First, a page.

33. Pushing disks apart---the Kneser-Poulsen conjecture in the plane. with K. Bezdek J. Reine Angew. Math. 553 (2002), 221--236. We give a proof of the planar case of a longstanding conjecture of Kneser (1955) and Poulsen (1954). In fact, we prove more by showing that if a finite set of disks in the plane is rearranged so that the distance between each pair of centers does not decrease, then the area of the union does not decrease, and the area of the intersection does not increase.
  34. Generic Global Rigidity, (Discrete Comput. Geom., Volume 33, Number 4, April 2005, pages 549-563). This is a proof of the stress matrix criterion that is a sufficient condition for a framework, whose configuration is generic, to be globally rigid in Euclidean space. An application of this implies that a combinatorial condition on the graph is sufficient to insure global rigidity. A framework G(p) is globally rigid in Euclidean d-dimensional space if any other configuration q of the same labeled points in Euclidean d-dimensional space has the same edge lengths for the pairs of points that correspond to the graph G, then q is congruent to p. This together with recent results of Jordan and Sullivan give a complete combinatorial characterization of generic global rigidity in the plane.
  35. Comments on Generalized Heron Polynomials and Robbins' Conjectures. If a polygon in the plane has its vertices lie on a circle, the area it bounds is a root of a polynomial whose coefficients are themselves polynomials in the lengths of its edges. David Robbins conjectured what the degree of the minimal polynomial was and that it was monic. Now his conjectures are known, and this paper gives an easy proof (using the theory of places) that the polynomial is monic.
  36. ``A Linear Programming Algorithm to Test for Jamming in Hard-Sphere Packings'', by A. Donev, S. Torquato, F. H. Stillinger, and R. Connelly, J. Comp. Phys, 197 (1):139-166, June 2004. Jamming in hard sphere and disk packings, Journal of Applied Physics, by Aleksandar Donev, Salvatore Torquato, Frank H. Stillinger, Robert Connelly, vol. 95, No. 3, February, 2004.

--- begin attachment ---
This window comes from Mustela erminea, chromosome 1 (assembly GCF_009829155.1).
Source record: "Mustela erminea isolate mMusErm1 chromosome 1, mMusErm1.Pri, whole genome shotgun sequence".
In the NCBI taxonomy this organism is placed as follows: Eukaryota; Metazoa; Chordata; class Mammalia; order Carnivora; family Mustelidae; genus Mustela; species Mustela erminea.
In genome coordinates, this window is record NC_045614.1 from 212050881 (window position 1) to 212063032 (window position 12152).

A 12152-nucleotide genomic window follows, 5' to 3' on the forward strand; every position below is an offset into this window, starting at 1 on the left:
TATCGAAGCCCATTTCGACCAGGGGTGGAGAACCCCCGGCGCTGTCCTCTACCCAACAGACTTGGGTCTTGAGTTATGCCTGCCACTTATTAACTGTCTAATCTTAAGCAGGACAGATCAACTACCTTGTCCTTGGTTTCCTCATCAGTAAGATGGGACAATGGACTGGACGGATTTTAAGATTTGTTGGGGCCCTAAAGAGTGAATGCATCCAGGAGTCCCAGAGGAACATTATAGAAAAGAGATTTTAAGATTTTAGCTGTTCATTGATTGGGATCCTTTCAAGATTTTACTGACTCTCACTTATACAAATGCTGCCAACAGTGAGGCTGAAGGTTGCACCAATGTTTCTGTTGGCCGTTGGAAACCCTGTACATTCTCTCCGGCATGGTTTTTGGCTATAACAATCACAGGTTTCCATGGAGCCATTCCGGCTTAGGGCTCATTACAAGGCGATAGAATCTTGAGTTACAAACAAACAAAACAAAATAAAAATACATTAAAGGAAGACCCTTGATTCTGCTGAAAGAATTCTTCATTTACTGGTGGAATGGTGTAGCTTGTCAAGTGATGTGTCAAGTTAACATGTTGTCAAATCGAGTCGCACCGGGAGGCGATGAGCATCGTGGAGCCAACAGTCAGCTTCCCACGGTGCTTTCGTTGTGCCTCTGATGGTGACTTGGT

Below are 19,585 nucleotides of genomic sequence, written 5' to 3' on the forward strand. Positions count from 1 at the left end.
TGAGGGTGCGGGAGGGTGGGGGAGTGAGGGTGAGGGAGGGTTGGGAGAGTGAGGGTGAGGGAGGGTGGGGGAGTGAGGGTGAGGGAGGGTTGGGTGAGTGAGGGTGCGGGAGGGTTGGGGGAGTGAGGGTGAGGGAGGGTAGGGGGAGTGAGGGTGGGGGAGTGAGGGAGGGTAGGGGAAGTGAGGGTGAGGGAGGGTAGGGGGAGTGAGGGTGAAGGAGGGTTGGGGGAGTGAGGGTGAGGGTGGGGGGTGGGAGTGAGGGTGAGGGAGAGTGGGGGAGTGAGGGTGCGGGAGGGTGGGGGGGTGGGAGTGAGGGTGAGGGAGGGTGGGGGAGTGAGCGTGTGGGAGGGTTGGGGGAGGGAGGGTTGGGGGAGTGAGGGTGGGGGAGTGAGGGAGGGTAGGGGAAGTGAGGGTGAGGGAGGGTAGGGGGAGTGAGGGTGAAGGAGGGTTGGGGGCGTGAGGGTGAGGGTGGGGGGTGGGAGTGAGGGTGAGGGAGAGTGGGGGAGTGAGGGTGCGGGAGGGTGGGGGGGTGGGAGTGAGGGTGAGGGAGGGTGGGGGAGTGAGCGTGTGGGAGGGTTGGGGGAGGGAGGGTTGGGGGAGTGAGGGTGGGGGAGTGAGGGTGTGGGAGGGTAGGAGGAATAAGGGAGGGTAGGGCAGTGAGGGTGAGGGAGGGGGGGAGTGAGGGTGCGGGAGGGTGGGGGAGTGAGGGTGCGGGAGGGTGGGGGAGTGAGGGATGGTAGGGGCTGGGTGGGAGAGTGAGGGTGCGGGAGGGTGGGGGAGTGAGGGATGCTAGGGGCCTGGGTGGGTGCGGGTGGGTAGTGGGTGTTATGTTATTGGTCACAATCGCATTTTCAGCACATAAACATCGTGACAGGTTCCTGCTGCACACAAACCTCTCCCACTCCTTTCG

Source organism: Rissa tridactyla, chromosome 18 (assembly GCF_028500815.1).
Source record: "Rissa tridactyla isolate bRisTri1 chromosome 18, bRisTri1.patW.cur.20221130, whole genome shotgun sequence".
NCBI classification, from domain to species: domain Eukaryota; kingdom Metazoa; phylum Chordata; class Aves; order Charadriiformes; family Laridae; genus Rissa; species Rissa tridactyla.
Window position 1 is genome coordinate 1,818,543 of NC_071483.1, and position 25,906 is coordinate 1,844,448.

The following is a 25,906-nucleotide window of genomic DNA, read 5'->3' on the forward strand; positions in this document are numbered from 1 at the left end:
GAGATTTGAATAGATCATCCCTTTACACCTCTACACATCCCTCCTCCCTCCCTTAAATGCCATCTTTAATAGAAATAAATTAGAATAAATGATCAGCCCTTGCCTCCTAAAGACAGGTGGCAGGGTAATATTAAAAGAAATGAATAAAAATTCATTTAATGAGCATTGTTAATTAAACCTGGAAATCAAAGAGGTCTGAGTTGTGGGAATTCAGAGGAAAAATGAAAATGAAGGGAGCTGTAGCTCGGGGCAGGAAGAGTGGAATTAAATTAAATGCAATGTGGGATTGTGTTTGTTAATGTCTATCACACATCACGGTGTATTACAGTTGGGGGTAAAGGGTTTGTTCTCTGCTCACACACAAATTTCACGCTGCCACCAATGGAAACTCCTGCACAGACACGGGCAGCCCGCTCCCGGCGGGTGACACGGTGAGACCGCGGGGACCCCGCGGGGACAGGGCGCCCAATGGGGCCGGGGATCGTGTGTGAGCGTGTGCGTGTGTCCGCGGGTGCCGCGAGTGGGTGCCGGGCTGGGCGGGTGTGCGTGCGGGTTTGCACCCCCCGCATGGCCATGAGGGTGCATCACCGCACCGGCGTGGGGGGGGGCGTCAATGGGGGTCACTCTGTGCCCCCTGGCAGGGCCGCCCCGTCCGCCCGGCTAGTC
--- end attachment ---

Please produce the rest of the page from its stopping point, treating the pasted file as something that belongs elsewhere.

37. "Straightening Polygonal Arcs and Convexifying Polygonal Cycles" (joint with Erik Demaine and Günter Rote) in Discrete and Computational Geometry, Vol. 30, No. 2, (Sept. 2003), 205-239).
  38. Abstract: This is a solution to the infamous "Carpenter's Ruler" problem. Consider any polygonal arc or polygonal simple closed cycle, embedded in the plane. We show that there is continuous motion of the arc or cycle (a flex) preserving the lengths of edges and not having any self intersections, such that at the end, the arc is straight or the cycle is convex. Furthermore it is possible to do this flex in such a way that all pairs of vertices increase their distance except those that lie along a straight line segment of the arc or cycle. This also can be done on any finite collection of arc and cycles as long no cycle contains another arc or cycle in its bounded component. Several people attempted to define examples of arcs or cycles that were "locked" and could not be opened. But they were all able to be opened. See the animation on Erik's linkage page, where there are some interesting examples are flexed open and there are extended abstracts.
  39. `` The Bellows Conjecture ,'' , joint with I. Sabitov and A. Walz in Contributions to Algebra and Geometry , volume 38 (1997), No.1, 1-10. (local version). This is joint work with I. Sabitov and A. Walz. Consider a polyhedral surface in three-space that has the property that it can change its shape while keeping all its polygonal faces congruent. Adjacent faces are allowed to rotate along common edges. Mathematically exact flexible surfaces were found by Connelly in 1978. But the question remained as to whether the volume bounded by such surfaces was necessarily constant during the flex. In other words, is there a mathematically perfect bellows that actually will exhale and inhale as it flexes? For the known examples, the volume did remain constant. Following an idea of Sabitov, who provided the first proof, but using the theory of places in algebraic geometry (suggested by Steve Chase), we show that there is no perfect mathematical bellows. All flexible surfaces must flex with constant volume.
    One of the tools used in our proof above was the theory of places. Places are closely related to (essentially equivalent to) the theory of valuations. See the valuation theory homepage for more information about the present activity in the theory of places. See also the Mathematical Recreations column of the July 1998 issue of the Scientific American by Ian Stewart. See the Oliver Club Announcement to see what a bellows looks like.
  40. "Tensegrity Structures: Why are they Stable?" (in Rigidity Theory and Applications, edited by Thorpe and Duxbury, Kluwer/Plenum Publishers (1999) pages 47-54.) This is a brief introduction to some tensegrity and stress techniques, with some examples.